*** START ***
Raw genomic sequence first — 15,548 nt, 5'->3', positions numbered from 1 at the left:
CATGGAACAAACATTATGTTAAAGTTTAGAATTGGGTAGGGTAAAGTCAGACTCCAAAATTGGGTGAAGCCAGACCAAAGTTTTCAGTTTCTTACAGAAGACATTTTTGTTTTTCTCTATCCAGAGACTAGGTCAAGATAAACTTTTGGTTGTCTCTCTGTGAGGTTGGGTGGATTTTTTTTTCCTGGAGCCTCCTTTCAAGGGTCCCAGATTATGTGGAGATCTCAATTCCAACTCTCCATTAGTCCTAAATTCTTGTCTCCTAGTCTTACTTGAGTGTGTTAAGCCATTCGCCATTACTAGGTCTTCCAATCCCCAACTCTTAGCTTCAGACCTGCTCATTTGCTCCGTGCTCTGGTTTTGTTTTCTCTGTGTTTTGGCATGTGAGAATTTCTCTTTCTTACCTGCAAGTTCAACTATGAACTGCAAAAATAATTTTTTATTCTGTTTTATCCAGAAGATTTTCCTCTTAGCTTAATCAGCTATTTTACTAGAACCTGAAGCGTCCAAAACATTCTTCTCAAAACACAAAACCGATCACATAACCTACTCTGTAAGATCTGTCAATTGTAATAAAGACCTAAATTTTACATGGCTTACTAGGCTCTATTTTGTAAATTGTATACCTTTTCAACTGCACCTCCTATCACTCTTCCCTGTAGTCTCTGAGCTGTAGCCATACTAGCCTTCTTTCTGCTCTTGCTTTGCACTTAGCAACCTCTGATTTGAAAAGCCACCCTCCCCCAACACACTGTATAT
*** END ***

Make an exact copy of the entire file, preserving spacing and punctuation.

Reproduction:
Raw genomic sequence first — 15,548 nt, 5'->3', positions numbered from 1 at the left:
CATGGAACAAACATTATGTTAAAGTTTAGAATTGGGTAGGGTAAAGTCAGACTCCAAAATTGGGTGAAGCCAGACCAAAGTTTTCAGTTTCTTACAGAAGACATTTTTGTTTTTCTCTATCCAGAGACTAGGTCAAGATAAACTTTTGGTTGTCTCTCTGTGAGGTTGGGTGGATTTTTTTTTCCTGGAGCCTCCTTTCAAGGGTCCCAGATTATGTGGAGATCTCAATTCCAACTCTCCATTAGTCCTAAATTCTTGTCTCCTAGTCTTACTTGAGTGTGTTAAGCCATTCGCCATTACTAGGTCTTCCAATCCCCAACTCTTAGCTTCAGACCTGCTCATTTGCTCCGTGCTCTGGTTTTGTTTTCTCTGTGTTTTGGCATGTGAGAATTTCTCTTTCTTACCTGCAAGTTCAACTATGAACTGCAAAAATAATTTTTTATTCTGTTTTATCCAGAAGATTTTCCTCTTAGCTTAATCAGCTATTTTACTAGAACCTGAAGCGTCCAAAACATTCTTCTCAAAACACAAAACCGATCACATAACCTACTCTGTAAGATCTGTCAATTGTAATAAAGACCTAAATTTTACATGGCTTACTAGGCTCTATTTTGTAAATTGTATACCTTTTCAACTGCACCTCCTATCACTCTTCCCTGTAGTCTCTGAGCTGTAGCCATACTAGCCTTCTTTCTGCTCTTGCTTTGCACTTAGCAACCTCTGATTTGAAAAGCCACCCTCCCCCAACACACTGTATAT